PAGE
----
Mom shaming is inevitable. However, after many years I finally realized how to respond to mom shaming.
Their opinions and commentaries have no relevance, especially when they are people who are insignificant in our lives.
Mom Shaming in the Sun
Recently, we went on a long-overdue family vacation. It included two 24-hour plus drives from Maine to Florida, inconsistent sleep, and irregular eating.
We were off our daily routines. However, we had a fantastic time.
Even the mom shaming by an uninformed woman could not erase all our fun.
As a family, we know this woman as an occasional acquaintance.
However, her mom shaming was prompted by witnessing a 5-minute event.
It was intentional shaming and criticism of one of my two children. My children are 5 years old and 6 years old.
This person, who is not a parent and not typically around children, said my child was having a “hissy fit.”
How to Respond to Mom Shaming
As a sensitive person, I personally interpret comments like “hissy-fit” regarding my children.
I am a SAHM (stay-at-home mom), and when they don’t act “perfect” or are perceived not to be “perfect,” I can get defensive.
Most of the time, I genuinely believe people make these comments without thinking.
However, being told my child was having a “hissy-fit” got under my skin. Sometimes it is not just the words but the tone in their voice.
Where I Went Wrong
I felt I had to justify their actions in an attempt to educate her somewhat. Trying to remain calm, I followed up with statements like:
- They are overtired.
- We have been traveling a lot.
- Little ones have big emotions they can’t always articulate.
- They are hungry.
My child was not being destructive or physically near the mom shamer. However, this woman felt a need to share an unnecessary comment.
Clearly, I knew my child was having a hard time, and others knew my child was struggling. It was easy to identify those around us who were engaged parents or actively involved with children, and they knew it was a tough time.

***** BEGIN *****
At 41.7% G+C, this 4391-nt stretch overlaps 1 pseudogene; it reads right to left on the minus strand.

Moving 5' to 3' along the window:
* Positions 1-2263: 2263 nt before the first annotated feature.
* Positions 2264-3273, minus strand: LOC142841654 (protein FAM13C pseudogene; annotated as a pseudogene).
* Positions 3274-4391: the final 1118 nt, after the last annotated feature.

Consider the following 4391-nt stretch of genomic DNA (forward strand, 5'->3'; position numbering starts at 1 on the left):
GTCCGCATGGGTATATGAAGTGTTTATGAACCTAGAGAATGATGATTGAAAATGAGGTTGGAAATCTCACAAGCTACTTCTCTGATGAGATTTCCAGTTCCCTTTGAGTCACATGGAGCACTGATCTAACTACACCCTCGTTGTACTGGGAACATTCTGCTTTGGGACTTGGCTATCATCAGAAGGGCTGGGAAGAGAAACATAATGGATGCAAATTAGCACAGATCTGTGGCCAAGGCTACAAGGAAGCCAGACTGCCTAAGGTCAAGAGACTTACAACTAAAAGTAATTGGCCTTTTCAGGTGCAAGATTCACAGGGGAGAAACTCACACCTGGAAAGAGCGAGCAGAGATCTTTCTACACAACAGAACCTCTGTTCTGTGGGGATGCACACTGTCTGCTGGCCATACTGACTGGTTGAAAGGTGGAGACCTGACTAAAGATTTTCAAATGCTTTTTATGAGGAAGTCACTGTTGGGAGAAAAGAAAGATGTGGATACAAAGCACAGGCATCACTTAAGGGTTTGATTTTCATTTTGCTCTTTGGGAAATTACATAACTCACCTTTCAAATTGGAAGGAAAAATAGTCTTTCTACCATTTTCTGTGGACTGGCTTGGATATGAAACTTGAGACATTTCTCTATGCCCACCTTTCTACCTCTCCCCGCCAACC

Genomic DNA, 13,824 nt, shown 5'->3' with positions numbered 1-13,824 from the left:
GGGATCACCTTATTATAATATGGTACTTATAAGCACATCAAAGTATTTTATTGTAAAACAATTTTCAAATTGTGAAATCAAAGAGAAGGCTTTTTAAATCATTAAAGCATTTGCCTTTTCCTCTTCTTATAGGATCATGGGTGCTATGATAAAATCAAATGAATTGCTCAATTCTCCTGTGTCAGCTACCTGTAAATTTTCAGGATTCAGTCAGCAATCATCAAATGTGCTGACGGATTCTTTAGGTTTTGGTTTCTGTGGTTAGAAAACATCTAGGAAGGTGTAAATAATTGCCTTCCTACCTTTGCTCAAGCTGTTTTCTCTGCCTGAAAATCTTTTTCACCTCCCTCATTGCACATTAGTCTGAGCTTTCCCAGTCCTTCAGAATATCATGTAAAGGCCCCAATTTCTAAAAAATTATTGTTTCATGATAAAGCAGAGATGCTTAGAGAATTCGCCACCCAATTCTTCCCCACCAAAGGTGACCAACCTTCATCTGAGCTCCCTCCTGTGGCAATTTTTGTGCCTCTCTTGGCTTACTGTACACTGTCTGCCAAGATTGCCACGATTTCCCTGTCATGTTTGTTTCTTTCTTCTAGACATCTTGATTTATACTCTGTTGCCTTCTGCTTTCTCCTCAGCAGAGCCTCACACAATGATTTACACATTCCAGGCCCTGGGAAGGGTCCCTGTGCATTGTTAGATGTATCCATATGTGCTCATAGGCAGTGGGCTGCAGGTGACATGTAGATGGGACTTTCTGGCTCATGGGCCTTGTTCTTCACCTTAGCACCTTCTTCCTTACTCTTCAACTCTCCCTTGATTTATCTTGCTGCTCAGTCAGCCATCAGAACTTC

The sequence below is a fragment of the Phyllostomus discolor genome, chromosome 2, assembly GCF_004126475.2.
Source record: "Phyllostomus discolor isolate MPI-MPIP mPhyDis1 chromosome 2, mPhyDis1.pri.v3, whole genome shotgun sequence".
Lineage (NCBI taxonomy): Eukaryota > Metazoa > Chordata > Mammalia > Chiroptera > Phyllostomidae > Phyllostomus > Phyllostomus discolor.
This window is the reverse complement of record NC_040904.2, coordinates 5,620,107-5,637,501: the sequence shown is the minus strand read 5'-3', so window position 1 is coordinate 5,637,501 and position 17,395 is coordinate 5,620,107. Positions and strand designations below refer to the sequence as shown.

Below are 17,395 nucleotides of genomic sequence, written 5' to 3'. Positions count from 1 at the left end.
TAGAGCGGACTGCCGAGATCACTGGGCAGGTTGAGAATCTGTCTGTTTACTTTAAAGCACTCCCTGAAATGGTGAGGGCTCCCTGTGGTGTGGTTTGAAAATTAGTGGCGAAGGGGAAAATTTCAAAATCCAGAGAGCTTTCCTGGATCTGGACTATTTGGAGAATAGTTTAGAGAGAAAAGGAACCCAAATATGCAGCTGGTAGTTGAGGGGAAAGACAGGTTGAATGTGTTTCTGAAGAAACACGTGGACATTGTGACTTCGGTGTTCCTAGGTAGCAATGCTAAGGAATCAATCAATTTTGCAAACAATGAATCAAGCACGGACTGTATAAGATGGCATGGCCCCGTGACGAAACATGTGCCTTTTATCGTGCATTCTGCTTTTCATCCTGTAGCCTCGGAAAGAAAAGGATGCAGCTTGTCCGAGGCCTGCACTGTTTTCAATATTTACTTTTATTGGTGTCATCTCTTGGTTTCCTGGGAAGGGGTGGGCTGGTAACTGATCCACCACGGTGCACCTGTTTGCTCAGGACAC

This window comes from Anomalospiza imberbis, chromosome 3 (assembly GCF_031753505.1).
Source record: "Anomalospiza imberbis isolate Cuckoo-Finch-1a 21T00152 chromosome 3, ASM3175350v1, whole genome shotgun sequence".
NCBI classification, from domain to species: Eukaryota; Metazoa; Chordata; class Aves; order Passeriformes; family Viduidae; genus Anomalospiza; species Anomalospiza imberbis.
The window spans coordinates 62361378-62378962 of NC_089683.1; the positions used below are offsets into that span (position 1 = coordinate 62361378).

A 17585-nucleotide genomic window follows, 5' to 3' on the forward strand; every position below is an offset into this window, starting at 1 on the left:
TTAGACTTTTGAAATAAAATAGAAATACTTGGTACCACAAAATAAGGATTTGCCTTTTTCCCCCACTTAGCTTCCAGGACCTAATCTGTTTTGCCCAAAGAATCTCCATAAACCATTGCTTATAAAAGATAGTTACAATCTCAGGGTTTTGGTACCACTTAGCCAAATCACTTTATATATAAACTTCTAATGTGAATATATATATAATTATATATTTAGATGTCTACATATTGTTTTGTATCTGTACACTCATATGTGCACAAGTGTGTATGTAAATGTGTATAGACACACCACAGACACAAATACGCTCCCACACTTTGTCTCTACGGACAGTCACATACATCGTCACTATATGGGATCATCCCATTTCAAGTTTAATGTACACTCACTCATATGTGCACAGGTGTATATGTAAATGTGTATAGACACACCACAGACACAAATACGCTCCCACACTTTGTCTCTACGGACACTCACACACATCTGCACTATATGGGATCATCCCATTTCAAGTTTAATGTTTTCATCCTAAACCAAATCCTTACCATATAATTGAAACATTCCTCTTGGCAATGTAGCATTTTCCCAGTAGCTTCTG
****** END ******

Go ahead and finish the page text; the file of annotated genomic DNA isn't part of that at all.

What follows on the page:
Did the mom shamer think her stating the obvious was helpful or was it more important to express her thoughts?
Consciously, I stopped focusing on the mom shaming commentator who offered her unsolicited option.
Last year, that comment, “hissy-fit,” would have resulted in a different response.
But I realized that this person, this mom shaming spokesperson, does not matter.
My energy needed to be on caring for my child and helping them work through their big emotions and behavior. That was more important than defending my child’s actions or justifying their behavior to someone insignificant in our lives.
At best, this “hissy fit” lasted 5 minutes, and the mom shamer probably spent more time talking about it and complaining than the actual event. (Now, who is having the “hissy-fit?” )
The most important realization was the opportunity for a teaching moment. Her mom shaming was unwarranted and her words untrue.
We tell our children to ignore unkind and untrue words from others. I needed to set an example.
How can I expect my children to handle their feelings more constructively if I react negatively?
Yes, I could have backlashed aggressively with more details and scientific information, but I knew it would be wasted energy. My words were never going to matter.
If she weren’t judging my child or me, it would have been someone or something else.
None of us are perfect, and I have openly and unfairly judged others.
Read Imperfect Mom and how I finally realized that I will never be perfect.
My reasoning, more than likely, stems from habit, self-insecurities, and possibly unhappiness.
My point is that people at some moment are going to mom shame, and that is never going to end.
However, how we handle mom shaming can change.
Responding to Mom Shaming
We can only control our responses and hopefully teach our children by example how to handle our own “big emotions” in the best possible way.
So ignore those mom shamers! It is challenging and frustrating, but it is possible.
Please don’t give them the power to control you, your emotions, or your experiences. They don’t understand and probably have no intention of trying to understand.
It is not our responsibility to educate everyone, especially those who have no intention of making any changes.
If their joy comes from criticizing others, then that is their issue. It is not our responsibility to take on.
Spend your time and energy on positivity. In the end, that is what is going to make you and your children have the best possible experiences.
The mom shamers will continue with their judgments, and you will control your responses to dignity and grace.